The 1857 Map
by Lou Bernard
As I sit here at my desk, trying to simultaneously look busy and think of an idea for a column, I face the west wall of the library. I’m in the old section of the building, sitting in the corner that used to be Annie Halenbake Ross’s favorite—She could often be seen sitting in her rocking chair right where I sit now, reading her books. The windows are behind me, which is for the best, because if I could see through them without turning, I’d rarely get anything done. And across from me are the newspaper archives, the stairs, and this old map hanging on the wall.
This map is worth mentioning. It was made in 1857, and it shows Lock Haven from over a century and a half ago.
The map is framed and carefully hung—You don’t just slap an elderly document on the wall with masking tape. We are very careful with it, because it’s unique. This is the only known copy of this map, and it’s the oldest known map of Lock Haven if you don’t count the one Jerry Church sketched before he founded the city. That one shows the dozen or so square blocks in the beginning of Lock Haven, down toward the east end. The 1857 map shows Lock Haven’s growth in the next couple of decades, many of the buildings, and which parts weren’t settled yet.
In 1857, the east end of the city was pretty well inhabited. Homes and businesses hadn’t spread too far west yet, and west of First Street was pretty sparsely populated. You can see all this on the map, because each building is represented by a little black rectangle. The courthouse was still on Church Street at the time, where Jerry Church had originally planned it—The current courthouse wasn’t built until a decade later.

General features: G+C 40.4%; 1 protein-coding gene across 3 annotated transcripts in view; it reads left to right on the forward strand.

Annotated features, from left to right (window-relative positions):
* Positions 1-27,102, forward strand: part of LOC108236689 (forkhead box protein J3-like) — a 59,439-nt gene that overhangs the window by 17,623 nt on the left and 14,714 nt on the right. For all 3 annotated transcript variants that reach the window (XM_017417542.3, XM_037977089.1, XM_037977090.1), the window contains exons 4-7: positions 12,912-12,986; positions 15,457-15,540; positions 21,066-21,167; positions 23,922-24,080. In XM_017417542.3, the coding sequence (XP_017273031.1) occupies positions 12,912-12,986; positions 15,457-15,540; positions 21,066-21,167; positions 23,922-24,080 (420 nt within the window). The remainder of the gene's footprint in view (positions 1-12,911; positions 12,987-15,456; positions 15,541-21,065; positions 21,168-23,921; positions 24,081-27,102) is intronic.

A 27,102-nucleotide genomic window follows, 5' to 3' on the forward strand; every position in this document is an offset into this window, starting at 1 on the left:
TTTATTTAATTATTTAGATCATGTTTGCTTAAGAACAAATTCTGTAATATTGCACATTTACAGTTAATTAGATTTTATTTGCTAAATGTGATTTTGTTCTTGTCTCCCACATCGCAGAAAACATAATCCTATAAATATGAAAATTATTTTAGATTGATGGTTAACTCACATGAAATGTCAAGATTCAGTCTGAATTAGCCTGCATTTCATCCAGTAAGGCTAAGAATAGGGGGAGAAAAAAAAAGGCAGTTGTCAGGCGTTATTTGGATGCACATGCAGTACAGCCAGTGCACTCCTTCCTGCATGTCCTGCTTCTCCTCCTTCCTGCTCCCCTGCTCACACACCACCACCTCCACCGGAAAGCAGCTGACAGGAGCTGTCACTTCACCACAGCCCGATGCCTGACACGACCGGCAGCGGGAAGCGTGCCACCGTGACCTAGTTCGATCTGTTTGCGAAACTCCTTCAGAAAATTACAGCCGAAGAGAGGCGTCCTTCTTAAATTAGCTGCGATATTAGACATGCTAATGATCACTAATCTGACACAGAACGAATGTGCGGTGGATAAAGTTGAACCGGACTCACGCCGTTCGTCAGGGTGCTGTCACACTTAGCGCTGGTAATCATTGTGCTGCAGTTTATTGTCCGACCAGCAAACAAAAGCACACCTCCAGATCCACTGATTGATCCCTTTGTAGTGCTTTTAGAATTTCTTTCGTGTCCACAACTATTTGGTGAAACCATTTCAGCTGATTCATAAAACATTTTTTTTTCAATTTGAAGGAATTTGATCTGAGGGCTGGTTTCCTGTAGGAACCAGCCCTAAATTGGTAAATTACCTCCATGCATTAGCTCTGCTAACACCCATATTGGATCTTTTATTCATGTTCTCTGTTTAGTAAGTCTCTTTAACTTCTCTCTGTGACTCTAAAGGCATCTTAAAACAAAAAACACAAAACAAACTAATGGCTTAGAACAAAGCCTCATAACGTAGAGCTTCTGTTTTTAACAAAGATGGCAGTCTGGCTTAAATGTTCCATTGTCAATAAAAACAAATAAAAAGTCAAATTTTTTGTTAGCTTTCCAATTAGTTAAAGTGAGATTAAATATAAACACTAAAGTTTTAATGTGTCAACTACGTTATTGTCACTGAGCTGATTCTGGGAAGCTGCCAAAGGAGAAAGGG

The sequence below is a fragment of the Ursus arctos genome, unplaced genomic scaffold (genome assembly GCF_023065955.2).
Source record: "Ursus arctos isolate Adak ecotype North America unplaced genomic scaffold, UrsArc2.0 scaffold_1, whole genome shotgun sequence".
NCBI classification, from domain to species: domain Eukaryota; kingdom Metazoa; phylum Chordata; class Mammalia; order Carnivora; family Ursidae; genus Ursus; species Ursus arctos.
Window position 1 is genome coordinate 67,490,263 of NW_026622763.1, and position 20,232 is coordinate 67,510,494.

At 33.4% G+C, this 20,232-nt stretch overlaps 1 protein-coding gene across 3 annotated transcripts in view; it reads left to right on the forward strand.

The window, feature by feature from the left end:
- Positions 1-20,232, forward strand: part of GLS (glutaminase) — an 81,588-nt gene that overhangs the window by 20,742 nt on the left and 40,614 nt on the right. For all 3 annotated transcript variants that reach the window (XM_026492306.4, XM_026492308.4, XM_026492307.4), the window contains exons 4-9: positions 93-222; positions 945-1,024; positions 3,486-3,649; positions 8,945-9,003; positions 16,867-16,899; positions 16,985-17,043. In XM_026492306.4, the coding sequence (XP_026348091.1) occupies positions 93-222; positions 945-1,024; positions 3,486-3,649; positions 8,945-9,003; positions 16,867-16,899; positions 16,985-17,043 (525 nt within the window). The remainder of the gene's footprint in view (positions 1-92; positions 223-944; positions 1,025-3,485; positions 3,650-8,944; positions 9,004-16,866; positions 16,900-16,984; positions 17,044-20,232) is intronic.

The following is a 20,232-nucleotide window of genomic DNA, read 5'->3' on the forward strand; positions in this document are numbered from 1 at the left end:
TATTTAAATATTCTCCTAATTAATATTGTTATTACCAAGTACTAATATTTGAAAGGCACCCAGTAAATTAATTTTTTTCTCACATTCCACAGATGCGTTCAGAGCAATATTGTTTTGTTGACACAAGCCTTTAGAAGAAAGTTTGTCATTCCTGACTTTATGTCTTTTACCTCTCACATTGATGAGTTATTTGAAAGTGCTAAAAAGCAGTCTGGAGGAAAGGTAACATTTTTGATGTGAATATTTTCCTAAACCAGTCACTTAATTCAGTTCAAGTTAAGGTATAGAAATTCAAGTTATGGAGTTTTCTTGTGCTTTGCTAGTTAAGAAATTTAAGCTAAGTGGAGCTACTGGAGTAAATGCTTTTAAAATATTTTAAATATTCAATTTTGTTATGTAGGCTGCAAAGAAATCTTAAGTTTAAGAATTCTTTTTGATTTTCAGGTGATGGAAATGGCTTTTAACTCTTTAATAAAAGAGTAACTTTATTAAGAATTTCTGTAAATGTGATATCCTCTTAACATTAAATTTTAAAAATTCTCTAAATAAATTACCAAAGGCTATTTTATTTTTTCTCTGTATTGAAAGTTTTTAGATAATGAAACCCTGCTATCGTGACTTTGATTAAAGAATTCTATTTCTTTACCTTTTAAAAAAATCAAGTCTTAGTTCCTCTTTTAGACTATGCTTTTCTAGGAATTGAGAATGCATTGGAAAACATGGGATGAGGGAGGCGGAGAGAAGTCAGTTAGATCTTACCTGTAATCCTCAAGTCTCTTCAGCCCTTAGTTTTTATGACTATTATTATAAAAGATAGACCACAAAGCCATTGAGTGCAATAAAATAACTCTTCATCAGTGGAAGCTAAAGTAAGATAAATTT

There have been some changes. Bellefonte Avenue was once Clinton Avenue, and this is shown on the map. North Jones Street was apparently once known as Front Street. South Fairview Street, where I live, is shown as “Broadway,” which is kind of fascinating. I have never heard it referred to that way, though I can’t wait to tell people I live on Broadway. (Which explains all the damn Cats in my backyard. Rim shot.)
Great Island Cemetery is shown on the map, along the south side of Bellefonte—Sorry, Clinton Avenue, in the Hill Section. The cemetery was moved in 1918, or at least the top part of it was—They left behind a lot of bones, coffins, and other interesting things.
Some of these streets just flat-out don’t exist anymore, such as Fern Street, Clawater Street, and Wood Street, all creatures unfamiliar to me. They were renamed, built over, or ignored, though I have to assume that if I haven’t heard of them, they can’t have existed for long. (A friend of mine once commented that only pizza delivery guys, EMTs, and me know the names of Lock Haven’s alleys.)
Believe it or not, there was actually a park between East and West Park Streets. These days, there are buildings where you can buy cigars and beer, which is also cool. But the map shows a small park in there, between the two aptly-named Park Streets. (I’ll admit it never occurred to me to question the names of those streets until I saw them on the map, and I’m the guy who once got an entire column out of a small hole in the ground and what had once stood there.)
There are even a few features on the map that never existed. They’re labeled as “proposed,” and some were actually built, and some weren’t. There’s a railroad line running south that wasn’t actually there when the map was made, the proposed Lock Haven and Tyrone Railroad. There’s also a proposed canal line in the southwest area of town, some of which was later actually dug, and some that wasn’t.
It’s actually cool to look at, this ancient map that shows my city in 1857. The changes, the things that have stayed the same. And staring at it helped me hammer out a column in about half an hour, so I have that out of the way now, too. What to write about next?